From the Nominator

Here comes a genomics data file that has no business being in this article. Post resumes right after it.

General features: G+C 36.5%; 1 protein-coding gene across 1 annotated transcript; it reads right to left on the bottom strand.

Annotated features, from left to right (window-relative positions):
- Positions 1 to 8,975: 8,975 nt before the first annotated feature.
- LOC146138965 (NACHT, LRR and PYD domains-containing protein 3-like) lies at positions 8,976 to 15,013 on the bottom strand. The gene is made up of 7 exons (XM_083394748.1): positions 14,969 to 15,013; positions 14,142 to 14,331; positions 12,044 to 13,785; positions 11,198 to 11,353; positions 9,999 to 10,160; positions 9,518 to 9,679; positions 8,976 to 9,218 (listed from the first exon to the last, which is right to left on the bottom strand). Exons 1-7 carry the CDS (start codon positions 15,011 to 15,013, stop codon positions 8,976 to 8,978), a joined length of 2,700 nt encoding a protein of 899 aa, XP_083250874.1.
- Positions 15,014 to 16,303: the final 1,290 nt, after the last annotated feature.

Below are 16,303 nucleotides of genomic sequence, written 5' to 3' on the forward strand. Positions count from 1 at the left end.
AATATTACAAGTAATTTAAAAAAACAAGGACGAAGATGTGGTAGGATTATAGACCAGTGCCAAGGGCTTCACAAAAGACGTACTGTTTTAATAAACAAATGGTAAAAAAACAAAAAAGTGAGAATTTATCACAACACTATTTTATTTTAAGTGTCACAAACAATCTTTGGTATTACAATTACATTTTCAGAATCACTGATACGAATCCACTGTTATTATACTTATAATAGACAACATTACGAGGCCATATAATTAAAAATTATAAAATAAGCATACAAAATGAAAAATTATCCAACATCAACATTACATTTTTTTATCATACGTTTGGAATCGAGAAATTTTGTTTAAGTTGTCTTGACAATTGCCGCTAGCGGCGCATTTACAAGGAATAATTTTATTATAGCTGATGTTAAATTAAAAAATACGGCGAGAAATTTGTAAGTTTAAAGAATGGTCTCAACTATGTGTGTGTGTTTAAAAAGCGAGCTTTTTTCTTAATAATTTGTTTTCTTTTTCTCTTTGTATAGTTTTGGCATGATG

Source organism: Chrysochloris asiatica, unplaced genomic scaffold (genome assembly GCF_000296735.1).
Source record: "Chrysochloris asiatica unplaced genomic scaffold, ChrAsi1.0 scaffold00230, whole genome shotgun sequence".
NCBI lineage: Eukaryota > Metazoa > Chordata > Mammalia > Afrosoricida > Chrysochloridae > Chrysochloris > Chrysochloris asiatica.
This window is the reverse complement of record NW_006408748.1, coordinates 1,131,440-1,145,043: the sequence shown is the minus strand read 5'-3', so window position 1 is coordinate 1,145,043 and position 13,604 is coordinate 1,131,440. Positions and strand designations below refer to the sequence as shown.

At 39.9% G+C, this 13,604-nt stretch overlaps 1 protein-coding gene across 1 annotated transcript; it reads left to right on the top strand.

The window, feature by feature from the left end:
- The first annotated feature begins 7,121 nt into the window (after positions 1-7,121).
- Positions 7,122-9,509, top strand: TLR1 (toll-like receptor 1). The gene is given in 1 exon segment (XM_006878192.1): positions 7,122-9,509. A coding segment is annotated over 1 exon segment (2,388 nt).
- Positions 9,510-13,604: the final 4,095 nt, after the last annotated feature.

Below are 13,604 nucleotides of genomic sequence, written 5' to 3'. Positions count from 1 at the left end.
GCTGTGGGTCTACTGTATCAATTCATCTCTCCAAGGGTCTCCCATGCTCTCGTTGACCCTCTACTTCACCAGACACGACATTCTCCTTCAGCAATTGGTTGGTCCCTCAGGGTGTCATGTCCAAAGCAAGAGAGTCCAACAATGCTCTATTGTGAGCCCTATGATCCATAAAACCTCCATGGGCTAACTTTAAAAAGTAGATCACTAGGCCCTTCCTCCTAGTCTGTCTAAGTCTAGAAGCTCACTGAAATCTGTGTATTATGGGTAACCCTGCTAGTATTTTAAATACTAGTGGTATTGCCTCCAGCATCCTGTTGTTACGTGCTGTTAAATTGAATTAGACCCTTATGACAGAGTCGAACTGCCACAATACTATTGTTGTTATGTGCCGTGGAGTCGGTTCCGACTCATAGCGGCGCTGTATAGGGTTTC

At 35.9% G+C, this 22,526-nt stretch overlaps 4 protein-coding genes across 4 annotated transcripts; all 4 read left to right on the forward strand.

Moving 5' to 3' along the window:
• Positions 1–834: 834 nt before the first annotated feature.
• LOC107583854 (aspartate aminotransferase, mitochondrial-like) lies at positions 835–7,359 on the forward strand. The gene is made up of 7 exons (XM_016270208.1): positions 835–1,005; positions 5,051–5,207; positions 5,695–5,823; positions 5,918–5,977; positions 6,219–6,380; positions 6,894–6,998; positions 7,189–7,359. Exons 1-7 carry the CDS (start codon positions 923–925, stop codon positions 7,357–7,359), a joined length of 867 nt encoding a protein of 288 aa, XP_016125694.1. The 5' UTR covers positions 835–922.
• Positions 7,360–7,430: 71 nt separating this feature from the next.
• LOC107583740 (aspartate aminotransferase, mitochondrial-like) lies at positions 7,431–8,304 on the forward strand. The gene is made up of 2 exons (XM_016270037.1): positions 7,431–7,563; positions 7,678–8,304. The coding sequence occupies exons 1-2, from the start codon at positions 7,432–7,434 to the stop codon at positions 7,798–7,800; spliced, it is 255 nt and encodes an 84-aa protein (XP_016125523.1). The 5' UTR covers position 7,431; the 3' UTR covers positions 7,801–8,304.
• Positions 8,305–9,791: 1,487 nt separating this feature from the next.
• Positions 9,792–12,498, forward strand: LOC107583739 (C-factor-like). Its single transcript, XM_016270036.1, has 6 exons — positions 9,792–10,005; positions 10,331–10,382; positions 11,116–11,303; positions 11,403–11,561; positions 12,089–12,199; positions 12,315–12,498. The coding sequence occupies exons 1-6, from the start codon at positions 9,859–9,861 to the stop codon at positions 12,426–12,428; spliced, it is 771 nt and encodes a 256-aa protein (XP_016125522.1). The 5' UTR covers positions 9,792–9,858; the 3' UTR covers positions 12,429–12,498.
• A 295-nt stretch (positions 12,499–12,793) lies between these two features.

In the Anthropocene, we have come face to face with an existential riddle. Oliver Morton captured it eloquently: “Humans have become so powerful that they have become a force of nature—and forces of nature are by definition those things beyond the power of humans to control.” This is strange and difficult territory, just the sort of stuff that we created this magazine three years ago to cover. And in that spirit, we’ve dedicated our fourth print issue to exploring how our understanding of nature, and our connection to it, is dramatically shifting—and how conservation might look very different in the 21st Century than it did in the 20th. From a story that upends Darwin’s ideas about evolution to one that explores how satellite surveillance technology is reframing our connection with nature in some of the same profoundly disturbing ways that social media reframed our connections with each other, the issue is provocative from start to finish. Nostalgia tugs hard at our narratives about nature. But the Anthropocene demands that all of us loosen our grip on how we think the future will unfold—and get creative. Nostalgia serves a variety of purposes in our lives. But negotiating change and moving forward generally aren’t among them.